Ginger-haired Kiwis may see red over a new ad campaign which, yet again, mocks "gingas" for laughs.
But this time the auburn-tinted stars of the show are some rare Sumatran tiger cubs born at Auckland Zoo in June.
The Zoo's latest billboards promoting the tiny tigers are headlined: "At last, a cute ginger", above a photograph of a wide-eyed baby cub.
The ads, which are currently on billboards at the zoo and bus stops around Auckland, are designed by agency Ogilvy Metro.
The "ginge ad" as Damon O'Leary, one of its creators, calls it, is the latest in a growing line of campaigns that take the mickey out of redheads.
"It's just a joke on the current trend of 'gingers' not being seen as totally cute in the usual, humanistic sense, but as a tiger cub you can't help but think they're cute."
It is a trend which has got online messageboards clamouring to defend strawberry blondes.
"I believe we need to fight back, all Gingers need to re-unite, be proud and stand as one," rallied redhead Robin, on the Herald website.
Other advertisements have seen a number of complaints to broadcasting authorities on the basis of hair colour discrimination.
Recent TV ads such as the Refreshingly Ginger ads for Frank ginger beer, one of which features a gang of four red-haired boys being applauded by a crowd of people, and a Coruba advertisement showing a woman yelling at a ginger-haired boy to "get your pale, freckled hands off me" have attracted complaints.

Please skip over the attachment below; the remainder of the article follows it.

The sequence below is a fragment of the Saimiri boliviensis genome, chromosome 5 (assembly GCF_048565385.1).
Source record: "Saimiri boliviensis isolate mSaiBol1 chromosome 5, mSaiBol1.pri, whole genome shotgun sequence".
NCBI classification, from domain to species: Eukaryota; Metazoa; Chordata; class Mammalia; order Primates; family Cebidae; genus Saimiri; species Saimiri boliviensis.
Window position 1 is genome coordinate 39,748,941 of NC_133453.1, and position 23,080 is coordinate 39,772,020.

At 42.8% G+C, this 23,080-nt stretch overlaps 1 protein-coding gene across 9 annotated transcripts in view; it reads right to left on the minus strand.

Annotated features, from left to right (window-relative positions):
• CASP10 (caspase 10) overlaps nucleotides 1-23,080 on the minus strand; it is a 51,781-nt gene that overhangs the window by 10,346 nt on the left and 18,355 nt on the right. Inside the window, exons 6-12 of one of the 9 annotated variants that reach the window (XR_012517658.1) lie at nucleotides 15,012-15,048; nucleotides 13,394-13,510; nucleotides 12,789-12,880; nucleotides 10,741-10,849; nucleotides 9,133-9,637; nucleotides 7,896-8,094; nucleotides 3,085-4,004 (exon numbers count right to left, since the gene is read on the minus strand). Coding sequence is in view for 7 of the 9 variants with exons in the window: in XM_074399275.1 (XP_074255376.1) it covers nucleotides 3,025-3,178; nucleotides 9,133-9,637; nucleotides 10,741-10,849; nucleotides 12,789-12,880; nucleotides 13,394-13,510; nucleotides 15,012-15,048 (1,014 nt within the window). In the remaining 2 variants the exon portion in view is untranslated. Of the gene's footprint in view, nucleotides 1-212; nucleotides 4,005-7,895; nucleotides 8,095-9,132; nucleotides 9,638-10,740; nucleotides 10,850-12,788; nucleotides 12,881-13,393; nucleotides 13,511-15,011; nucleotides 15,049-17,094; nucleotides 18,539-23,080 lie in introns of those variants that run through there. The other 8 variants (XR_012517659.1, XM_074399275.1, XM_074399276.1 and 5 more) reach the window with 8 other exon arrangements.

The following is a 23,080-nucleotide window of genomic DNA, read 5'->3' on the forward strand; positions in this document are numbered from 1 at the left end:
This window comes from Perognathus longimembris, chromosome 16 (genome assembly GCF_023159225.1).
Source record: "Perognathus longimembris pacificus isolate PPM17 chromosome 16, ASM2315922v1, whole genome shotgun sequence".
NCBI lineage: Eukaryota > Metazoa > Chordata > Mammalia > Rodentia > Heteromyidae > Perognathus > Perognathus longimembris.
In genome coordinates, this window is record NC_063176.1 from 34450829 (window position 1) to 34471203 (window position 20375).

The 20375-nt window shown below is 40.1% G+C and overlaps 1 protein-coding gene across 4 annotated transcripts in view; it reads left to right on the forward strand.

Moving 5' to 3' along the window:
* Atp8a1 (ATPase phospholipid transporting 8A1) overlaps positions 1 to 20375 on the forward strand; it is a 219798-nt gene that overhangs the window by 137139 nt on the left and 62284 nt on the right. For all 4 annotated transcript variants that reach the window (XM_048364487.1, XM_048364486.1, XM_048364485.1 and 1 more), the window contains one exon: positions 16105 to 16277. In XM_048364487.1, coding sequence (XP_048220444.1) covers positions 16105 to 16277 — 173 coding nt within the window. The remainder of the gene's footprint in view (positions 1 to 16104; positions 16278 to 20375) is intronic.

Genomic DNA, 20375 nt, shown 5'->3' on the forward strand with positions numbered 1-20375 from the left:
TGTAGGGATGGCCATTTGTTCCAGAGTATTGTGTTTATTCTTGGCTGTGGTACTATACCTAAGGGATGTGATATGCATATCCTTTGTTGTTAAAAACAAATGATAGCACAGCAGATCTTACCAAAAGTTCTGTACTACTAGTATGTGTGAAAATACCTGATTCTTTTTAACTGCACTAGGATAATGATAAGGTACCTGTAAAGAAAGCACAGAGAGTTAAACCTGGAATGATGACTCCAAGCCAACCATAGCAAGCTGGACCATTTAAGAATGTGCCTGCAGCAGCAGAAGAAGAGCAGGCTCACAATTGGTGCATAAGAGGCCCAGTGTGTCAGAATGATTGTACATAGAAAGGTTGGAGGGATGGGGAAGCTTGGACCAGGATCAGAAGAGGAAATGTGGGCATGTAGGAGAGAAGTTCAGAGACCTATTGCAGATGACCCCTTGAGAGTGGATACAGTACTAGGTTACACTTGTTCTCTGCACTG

A complaint against the Coruba television commercial was upheld in 2004 as taking "ginger-bashing" a step too far.
Simply Red singer Mick Hucknall joined the fight earlier this year, claiming that ginger jibes are as bad as racism.
O'Leary defended the ad as "just a gentle bit of humour" and played on the fact that the cubs are cute, but dangerous.
"We wanted to make people laugh, and at the same time convey just how precious and endangered Sumatran tigers are," said Abi Smith, spokesperson for Auckland Zoo.
Smith said they were currently printing posters of the ads after enquiries from the public.
The tiger cubs featured in the ads are not Auckland's own - the campaign was developed before their birth, and since then the cubs have not been seen in public.
Now 11 weeks old, the two male and a female are not yet on display, but are expected to be out and about from mid-September. In the meantime, the zoo has set up a "cub cam" for eager animal lovers.
Well-known red-haired Kiwis are divided over the billboards.
Peta Mathias, chef: "I'm not a natural redhead, but I choose to be because it's so cute! People want to be redheads - as soon as they start going grey, they want to be blondes or redheads. Redheads have always been mocked, that's nothing new, but I don't take offence at all. There are a lot more important things to be upset about - you can easily change the colour of your hair."
Te Radar, comedian: "I think the ad sounds funny. Ginger-bashing is one of the last vestiges of genetic mockery. And orangutans are ginger - you find me someone who doesn't like an orangutan, I'll find you someone with a mental disorder. Everyone likes the cute little gingers. There are some people who get a little bit upset about it, but what can you do? Dye your hair."
Geraldine Brophy, actress: "I think there is a deep-seated fundamental fear of the redhead; it reminds people of fire, which makes people more wary, and many of the great conquering races were reds... We poke... fun at something just before we decide it's cool. So I'm waiting to become fashionable."By Michelle Coursey